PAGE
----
Saturday, October 16

Moronic Convergence

You remember, perhaps, when some years ago the digerati talked about media convergence. I stupidly thought the issue was that traditional media merging with interactive media. As it turns out, the convergence was that news got taken over by entertainment.

It's been noted elsewhere that the way to think about Limbaugh, O'Reilly is as entertainers (O'Reilly said this of Limbaugh, if not himself). Stupid, annoying entertainers, but annoying is the idea — think commercials. So liberals have been recruiting comedians as their "commentators" (e.g., Al Franken).

When you think about it, the end of TV journalism was an inevitable consequence of deregulation. If the airwaves aren't a resource to be administered as a public trust, then spectrum licensees have no responsibilities to other than their stockholders. Since broadcasters have to find audiences which are, how do you say it, broad, they have use their asset (airtime) to best effect. And, as George Guilder once observed, the only thing we all have in common are our purient interests. QED.

Not that TV journalism was so wonderful in the golden age: self-satisfied, simplistic, biased to the established view. But it was journalism, at least sometimes.

Now for the obligatory compelling link — that's what blog posts are about, right? OK. Many people seem to prefer The Daily Show as their news source (me too), but the really funny part is that the only guy who seems to believe that there could be such a thing as responsible TV news is John Stewart.

There's a nice piece on Media Matters (itself a nice website) which has the transcript and video of Stewart on Crossfire Friday. Stewart is chastising his hosts (Carlson and Begala) for their degraded state, and their defense is tbat he's a pretty poor newsman himself:

CARLSON: When politicians come on...

It's nice to get them to try and answer the
question. And in order to do that, we try
and ask them pointed questions. I want to
contrast our questions with some questions
you asked John Kerry recently.
STEWART: If you want to compare your show to
a comedy show, you're more than welcome to.
CARLSON: No, no, no, here's the point.
STEWART: If that's your goal.
CARLSON: It's not.
STEWART: I wouldn't aim for us. I'd aim for
"Seinfeld." That's a very good show.
CARLSON: You had John Kerry on your show and
you sniff his throne and you're accusing us
of partisan hackery?
STEWART: Absolutely.
CARLSON: You've got to be kidding me. He
comes on...
STEWART: You're on CNN. The show that leads
into me is puppets making crank phone calls.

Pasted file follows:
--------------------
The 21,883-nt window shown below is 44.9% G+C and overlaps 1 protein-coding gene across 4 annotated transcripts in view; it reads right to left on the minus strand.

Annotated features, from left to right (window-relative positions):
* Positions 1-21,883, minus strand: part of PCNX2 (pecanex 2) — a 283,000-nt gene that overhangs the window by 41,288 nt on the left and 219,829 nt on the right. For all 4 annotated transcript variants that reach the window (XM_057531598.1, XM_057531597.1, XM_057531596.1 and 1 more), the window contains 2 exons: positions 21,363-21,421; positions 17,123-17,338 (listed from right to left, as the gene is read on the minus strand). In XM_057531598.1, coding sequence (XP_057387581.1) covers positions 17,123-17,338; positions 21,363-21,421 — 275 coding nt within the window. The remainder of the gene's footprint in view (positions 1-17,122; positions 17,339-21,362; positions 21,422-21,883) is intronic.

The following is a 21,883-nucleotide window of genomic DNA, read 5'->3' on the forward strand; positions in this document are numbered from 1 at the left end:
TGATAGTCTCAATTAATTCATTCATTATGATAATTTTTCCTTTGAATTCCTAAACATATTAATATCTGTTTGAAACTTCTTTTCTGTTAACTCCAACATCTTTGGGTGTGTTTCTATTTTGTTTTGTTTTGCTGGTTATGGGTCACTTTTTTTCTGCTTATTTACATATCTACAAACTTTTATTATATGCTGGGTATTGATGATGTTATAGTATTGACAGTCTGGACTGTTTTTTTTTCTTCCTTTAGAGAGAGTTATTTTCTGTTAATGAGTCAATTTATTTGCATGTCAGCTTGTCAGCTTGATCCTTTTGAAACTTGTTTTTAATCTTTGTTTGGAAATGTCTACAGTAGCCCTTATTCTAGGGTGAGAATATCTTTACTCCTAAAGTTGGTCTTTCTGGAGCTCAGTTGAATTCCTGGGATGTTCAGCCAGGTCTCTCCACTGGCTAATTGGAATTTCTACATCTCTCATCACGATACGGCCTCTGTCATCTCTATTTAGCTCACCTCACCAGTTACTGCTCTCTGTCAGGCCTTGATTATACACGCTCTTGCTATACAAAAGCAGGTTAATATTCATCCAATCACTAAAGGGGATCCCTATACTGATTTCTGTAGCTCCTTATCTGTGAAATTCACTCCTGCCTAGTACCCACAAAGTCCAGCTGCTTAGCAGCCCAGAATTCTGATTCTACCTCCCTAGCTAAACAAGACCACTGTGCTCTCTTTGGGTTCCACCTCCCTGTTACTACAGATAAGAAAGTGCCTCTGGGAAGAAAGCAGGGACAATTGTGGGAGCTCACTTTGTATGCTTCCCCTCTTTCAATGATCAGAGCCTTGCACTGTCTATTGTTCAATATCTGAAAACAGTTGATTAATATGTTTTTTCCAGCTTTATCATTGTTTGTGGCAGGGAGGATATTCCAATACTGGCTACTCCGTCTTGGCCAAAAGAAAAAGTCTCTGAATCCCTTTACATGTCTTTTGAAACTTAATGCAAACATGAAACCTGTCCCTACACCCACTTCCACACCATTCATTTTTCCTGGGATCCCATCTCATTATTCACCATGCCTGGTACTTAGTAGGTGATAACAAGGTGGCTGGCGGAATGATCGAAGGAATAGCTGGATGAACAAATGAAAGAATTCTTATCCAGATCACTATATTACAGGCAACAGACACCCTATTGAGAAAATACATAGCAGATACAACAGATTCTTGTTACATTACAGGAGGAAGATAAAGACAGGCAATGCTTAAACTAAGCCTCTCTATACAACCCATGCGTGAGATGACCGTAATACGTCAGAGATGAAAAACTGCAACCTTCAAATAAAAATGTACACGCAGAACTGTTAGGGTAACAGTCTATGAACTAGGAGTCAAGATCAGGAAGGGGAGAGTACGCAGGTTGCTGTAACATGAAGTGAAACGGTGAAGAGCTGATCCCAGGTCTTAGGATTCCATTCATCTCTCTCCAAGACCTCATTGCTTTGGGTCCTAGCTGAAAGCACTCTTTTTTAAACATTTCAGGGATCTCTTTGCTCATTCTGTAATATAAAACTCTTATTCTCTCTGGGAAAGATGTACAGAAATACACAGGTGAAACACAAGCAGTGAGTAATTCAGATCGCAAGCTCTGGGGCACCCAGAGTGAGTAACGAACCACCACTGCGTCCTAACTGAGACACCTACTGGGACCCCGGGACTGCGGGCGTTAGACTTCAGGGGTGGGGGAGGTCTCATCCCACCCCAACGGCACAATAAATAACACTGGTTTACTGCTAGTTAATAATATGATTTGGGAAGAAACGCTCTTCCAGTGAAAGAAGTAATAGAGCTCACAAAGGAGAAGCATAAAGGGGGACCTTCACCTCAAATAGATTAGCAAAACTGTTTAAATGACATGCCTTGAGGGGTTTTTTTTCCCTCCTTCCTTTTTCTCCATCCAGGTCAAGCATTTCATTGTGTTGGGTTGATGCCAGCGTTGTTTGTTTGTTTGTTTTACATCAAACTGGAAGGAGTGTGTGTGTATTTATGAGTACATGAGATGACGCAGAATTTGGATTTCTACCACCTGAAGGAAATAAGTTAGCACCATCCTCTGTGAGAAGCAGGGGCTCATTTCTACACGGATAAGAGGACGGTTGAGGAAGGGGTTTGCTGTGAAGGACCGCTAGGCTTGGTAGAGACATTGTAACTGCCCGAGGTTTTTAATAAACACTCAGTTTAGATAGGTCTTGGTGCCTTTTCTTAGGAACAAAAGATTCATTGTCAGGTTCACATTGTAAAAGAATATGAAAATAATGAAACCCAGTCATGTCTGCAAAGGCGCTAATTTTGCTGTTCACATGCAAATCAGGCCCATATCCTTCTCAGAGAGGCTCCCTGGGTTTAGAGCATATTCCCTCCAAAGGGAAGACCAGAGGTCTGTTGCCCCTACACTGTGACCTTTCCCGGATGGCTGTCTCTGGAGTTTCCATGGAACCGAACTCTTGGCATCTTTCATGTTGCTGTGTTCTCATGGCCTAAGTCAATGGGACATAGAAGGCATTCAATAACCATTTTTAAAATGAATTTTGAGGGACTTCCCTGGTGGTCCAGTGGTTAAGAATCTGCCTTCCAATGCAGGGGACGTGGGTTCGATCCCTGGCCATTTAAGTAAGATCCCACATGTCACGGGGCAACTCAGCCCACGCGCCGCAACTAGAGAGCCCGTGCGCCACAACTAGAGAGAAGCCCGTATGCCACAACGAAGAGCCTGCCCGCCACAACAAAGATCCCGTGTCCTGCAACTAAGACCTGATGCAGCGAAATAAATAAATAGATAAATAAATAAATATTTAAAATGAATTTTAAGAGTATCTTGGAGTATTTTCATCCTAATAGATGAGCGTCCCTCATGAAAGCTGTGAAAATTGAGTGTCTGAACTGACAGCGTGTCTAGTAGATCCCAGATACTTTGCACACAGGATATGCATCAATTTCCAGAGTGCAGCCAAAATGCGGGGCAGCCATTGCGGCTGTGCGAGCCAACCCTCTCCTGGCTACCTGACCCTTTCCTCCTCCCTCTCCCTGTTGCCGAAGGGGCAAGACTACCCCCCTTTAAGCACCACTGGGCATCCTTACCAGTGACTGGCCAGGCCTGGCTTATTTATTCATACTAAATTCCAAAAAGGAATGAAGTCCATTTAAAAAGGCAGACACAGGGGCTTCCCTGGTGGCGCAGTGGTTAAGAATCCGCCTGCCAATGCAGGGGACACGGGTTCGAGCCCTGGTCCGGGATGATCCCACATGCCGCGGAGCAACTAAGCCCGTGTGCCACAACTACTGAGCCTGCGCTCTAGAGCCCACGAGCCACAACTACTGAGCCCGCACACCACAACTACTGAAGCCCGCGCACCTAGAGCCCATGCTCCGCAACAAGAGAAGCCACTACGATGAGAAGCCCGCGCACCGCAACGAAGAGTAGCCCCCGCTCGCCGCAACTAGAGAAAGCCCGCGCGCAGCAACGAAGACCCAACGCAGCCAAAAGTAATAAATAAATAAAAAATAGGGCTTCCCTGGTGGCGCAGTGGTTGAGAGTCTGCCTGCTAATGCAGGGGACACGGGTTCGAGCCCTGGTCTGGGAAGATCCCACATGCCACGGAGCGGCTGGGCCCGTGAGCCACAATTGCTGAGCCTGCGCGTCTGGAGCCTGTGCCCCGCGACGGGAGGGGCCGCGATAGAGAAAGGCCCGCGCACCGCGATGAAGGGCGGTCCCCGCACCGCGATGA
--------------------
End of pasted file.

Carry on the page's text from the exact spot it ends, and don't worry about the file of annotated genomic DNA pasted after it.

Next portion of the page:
I can't even stomach The News Hour anymore. I used to joke that if there was a serial killer on the loose, they'd have a panel with three guys: one who thought that serial killing was an unmitigated evil, another who thought that serial killers had gotten a bad rap, and a third guy who hadn't quite made up his mind.

More realistically, a panel commenting on a creationism story would have one scientist speaking up for evolution, one for creationism, and a historian who is neutral on the subject. This composition would be OK with me if there were nine thousand and two people on the panel: 9000 scientists for evolution balancing the other two guys.


Anonymous said...

I'm not certain I buy this theory. Print media isn't regulated to any significant extent and aasn't been for years and yet we still have the NYT, WaPo, Economist etc. How do you account for that?

AMS said...

I think that's a fair question, but there is an answer. The less variety a medium permits (because of economics), the more a publisher (broadcaster) will extract rent from his "slot" rather than get paid for content.

This theory predicts that a publisher with relatively more turf (spectrum, newstand coverage, subscribers) will be relatively more willing to serve as a channel for material sourced by others. Confirming data includes Reader's Digest, Monday Night Football and Time Magazine publishing exerpts from prospective best-sellers.

Rabbi Jonathan B. Freirich said...

Allan, on this we entirely agree - but then again, Jon Stewart is one of my heroes (you can actually watch that interview at the ifilm site:

Print media is actually no real exception. Every newspaper has a target audience, the politics of which they are aiming for. I love the NYTimes, but it's not because I disagree with it. I tolerate the WSJ, but it's not because I love what they say. Which would I buy? The NYTimes, hands down.